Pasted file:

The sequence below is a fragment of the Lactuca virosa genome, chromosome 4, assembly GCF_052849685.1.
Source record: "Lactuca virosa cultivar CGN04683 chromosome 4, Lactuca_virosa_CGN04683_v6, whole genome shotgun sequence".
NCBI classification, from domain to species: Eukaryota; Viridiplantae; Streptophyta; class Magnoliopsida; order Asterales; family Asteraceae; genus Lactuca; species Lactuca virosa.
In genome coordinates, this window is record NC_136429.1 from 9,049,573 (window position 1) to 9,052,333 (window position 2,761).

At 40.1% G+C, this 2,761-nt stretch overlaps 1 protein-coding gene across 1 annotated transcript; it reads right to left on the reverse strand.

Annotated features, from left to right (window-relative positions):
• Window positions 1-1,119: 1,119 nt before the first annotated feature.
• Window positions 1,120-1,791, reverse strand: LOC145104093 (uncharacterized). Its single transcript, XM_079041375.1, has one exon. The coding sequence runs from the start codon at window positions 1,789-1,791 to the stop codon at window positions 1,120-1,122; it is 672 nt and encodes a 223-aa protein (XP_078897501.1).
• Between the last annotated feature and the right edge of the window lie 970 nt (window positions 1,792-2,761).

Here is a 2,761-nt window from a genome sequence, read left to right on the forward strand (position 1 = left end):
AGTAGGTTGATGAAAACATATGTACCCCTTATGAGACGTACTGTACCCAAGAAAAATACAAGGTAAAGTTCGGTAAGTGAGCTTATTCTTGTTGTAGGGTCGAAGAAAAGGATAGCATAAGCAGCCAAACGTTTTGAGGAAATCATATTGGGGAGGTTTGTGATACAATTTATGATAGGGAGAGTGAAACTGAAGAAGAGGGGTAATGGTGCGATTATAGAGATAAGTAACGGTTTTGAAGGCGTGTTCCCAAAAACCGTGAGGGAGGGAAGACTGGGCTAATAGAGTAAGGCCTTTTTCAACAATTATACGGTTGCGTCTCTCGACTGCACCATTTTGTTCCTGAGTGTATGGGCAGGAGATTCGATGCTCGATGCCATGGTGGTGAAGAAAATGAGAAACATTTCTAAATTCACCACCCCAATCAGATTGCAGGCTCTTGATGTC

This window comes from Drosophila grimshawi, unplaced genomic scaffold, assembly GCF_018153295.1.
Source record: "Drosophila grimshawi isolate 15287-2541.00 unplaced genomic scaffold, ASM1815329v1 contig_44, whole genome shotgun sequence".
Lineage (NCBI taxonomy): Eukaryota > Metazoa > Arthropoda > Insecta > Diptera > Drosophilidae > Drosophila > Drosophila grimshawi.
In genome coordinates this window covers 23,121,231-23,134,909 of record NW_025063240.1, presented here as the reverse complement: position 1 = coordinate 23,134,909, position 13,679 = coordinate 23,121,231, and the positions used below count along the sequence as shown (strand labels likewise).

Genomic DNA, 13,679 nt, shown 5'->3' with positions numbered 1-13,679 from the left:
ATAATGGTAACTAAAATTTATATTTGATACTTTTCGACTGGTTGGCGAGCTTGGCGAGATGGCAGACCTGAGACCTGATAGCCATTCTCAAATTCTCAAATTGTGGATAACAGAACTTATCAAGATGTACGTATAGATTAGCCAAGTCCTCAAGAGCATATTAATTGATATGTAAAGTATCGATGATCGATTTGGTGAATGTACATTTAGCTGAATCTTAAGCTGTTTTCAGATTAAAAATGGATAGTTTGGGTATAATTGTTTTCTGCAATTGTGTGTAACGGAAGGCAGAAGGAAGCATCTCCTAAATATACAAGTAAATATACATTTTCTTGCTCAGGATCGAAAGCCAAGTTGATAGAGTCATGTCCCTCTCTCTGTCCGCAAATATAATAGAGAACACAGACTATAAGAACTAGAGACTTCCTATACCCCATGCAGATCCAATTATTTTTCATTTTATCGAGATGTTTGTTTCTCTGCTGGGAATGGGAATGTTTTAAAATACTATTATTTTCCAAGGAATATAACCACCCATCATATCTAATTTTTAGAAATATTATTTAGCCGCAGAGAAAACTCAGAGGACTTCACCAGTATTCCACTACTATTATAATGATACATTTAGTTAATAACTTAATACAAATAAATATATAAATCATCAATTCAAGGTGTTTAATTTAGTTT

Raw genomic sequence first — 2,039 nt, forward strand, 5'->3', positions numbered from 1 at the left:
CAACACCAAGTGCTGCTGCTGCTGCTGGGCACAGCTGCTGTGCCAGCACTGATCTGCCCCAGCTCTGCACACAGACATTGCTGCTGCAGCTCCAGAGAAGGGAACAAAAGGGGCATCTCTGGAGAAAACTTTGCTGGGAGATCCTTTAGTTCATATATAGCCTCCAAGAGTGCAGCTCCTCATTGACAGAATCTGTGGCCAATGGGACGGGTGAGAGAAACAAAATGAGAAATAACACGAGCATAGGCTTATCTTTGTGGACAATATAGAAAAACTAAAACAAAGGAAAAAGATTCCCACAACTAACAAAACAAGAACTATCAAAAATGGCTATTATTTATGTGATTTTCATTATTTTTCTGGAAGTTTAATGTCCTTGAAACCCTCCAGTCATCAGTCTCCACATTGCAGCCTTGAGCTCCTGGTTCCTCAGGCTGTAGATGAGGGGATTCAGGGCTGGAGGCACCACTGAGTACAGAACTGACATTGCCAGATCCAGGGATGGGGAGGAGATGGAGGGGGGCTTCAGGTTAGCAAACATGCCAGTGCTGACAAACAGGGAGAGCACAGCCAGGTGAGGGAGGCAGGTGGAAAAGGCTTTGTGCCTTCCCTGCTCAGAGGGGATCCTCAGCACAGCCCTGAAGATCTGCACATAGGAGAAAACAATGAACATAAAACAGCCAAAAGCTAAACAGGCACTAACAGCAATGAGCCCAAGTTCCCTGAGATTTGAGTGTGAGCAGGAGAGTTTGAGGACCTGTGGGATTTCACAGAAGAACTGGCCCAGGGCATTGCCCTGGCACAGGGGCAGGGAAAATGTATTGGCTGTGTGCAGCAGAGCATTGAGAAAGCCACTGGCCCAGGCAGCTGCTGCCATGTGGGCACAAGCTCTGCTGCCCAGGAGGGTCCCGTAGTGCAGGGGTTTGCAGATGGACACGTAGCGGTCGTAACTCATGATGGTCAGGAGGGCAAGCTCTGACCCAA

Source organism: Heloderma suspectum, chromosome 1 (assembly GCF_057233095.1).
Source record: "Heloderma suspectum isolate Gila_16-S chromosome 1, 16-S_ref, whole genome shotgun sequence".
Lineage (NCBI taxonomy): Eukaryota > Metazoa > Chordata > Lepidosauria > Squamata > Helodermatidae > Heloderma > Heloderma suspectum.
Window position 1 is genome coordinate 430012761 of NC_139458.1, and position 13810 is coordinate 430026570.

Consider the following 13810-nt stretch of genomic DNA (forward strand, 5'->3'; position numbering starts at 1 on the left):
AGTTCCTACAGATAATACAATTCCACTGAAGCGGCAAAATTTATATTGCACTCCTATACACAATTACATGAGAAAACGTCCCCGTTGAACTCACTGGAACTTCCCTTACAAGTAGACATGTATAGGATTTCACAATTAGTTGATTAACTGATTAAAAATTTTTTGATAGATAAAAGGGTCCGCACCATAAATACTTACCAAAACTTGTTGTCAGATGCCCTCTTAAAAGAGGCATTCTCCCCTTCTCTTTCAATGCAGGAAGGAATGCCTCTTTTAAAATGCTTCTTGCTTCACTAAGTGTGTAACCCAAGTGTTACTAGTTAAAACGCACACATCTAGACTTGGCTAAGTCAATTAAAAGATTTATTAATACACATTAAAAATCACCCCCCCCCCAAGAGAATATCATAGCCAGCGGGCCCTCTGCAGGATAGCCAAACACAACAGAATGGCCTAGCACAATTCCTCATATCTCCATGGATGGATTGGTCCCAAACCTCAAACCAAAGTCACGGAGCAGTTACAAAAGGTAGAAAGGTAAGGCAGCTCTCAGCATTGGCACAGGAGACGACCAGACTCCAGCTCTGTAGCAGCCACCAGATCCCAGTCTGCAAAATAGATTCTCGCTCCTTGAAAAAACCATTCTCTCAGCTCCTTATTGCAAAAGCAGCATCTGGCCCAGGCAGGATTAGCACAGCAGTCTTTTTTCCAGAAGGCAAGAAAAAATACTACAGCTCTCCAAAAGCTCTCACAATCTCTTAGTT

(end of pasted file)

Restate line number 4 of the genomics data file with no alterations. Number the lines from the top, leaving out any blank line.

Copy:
In genome coordinates, this window is record NC_136429.1 from 9,049,573 (window position 1) to 9,052,333 (window position 2,761).